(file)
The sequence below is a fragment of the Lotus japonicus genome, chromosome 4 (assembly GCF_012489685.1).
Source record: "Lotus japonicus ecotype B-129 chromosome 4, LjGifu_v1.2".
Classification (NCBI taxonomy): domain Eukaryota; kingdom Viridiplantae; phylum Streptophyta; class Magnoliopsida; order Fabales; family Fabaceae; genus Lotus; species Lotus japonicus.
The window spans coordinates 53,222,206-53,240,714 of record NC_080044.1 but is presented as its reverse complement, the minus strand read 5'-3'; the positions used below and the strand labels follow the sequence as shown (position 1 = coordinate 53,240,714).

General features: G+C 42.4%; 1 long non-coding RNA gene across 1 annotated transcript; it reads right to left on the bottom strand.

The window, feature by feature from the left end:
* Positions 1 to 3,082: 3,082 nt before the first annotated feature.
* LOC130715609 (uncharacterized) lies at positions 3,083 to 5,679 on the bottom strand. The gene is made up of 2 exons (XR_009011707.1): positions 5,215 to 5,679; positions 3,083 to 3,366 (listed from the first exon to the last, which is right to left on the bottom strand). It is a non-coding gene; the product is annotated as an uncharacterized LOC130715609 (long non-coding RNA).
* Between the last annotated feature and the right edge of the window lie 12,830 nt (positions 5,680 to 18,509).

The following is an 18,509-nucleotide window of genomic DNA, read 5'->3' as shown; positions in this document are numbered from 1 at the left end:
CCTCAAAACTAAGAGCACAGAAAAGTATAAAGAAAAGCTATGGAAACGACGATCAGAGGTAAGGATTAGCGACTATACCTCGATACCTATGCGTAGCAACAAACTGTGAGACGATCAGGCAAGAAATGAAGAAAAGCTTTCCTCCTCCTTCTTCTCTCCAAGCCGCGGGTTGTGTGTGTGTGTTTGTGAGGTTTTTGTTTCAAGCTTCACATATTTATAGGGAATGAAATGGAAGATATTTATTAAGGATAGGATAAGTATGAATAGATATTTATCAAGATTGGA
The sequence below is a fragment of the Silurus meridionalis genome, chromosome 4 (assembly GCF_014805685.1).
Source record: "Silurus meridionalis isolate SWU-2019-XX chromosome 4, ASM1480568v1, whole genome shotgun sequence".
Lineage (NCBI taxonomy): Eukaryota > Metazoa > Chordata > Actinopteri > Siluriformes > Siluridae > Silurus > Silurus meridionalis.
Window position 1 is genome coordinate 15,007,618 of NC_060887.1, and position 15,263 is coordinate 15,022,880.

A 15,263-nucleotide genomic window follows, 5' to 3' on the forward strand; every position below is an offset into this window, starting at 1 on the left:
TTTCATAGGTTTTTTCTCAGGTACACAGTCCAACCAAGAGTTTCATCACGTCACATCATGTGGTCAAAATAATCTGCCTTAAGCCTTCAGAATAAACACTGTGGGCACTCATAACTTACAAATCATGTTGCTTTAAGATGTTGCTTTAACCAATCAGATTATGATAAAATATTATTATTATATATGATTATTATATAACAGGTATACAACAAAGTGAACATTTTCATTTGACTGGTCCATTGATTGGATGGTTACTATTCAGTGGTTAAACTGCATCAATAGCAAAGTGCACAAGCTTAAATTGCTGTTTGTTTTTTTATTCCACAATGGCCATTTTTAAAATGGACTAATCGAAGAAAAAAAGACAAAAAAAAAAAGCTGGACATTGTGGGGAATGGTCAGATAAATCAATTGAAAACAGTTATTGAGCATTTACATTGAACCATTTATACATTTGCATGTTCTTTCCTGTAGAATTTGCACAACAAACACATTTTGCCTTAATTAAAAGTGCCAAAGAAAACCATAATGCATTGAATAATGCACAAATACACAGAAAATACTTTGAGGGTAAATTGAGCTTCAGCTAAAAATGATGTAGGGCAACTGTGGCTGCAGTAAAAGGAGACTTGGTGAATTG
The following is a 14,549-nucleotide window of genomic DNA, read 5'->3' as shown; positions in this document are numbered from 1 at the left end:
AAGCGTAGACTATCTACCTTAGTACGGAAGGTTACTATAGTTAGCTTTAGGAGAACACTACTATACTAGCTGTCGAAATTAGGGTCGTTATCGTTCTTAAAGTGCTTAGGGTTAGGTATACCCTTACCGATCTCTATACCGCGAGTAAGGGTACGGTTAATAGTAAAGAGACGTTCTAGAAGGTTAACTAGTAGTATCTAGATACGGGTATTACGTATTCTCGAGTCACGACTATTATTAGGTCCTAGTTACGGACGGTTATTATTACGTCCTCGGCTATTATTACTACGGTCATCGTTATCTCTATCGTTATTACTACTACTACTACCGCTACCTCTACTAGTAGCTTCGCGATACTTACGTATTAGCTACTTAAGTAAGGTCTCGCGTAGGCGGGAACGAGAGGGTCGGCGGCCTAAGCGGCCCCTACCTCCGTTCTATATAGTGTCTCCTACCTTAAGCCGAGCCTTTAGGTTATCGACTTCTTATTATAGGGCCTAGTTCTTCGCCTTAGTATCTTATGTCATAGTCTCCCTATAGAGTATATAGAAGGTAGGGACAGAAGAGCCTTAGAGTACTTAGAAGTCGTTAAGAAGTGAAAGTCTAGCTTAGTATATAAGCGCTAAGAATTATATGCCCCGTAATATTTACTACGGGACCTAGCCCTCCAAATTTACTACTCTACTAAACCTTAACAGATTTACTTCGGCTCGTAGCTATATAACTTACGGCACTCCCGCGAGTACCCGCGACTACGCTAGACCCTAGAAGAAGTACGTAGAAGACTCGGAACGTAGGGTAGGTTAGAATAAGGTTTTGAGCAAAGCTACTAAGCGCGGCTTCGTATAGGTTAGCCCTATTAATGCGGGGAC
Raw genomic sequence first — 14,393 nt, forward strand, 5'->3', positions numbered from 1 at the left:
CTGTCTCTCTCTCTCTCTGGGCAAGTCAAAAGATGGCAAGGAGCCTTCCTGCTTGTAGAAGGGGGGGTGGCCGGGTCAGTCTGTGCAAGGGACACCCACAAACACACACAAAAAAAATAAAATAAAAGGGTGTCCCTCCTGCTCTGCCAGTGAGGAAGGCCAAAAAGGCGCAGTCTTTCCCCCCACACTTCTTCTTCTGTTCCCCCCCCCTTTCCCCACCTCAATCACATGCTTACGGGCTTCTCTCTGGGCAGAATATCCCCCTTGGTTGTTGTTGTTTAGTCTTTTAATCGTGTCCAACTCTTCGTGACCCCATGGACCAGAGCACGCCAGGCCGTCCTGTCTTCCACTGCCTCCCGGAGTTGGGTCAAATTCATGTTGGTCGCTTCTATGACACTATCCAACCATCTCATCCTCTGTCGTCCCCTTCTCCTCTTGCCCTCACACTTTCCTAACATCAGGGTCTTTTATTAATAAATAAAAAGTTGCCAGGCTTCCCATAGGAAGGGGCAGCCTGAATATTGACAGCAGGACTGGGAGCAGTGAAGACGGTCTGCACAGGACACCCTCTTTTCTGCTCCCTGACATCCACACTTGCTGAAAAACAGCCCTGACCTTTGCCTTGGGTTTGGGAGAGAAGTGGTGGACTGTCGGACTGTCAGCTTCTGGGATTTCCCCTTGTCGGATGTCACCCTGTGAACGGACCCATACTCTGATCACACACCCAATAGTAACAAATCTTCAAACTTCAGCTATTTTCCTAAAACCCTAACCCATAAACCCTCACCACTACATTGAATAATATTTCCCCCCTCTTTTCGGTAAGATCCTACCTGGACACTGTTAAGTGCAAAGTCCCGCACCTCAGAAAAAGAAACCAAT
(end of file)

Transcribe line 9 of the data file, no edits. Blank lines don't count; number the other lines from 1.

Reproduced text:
* Between the last annotated feature and the right edge of the window lie 12,830 nt (positions 5,680 to 18,509).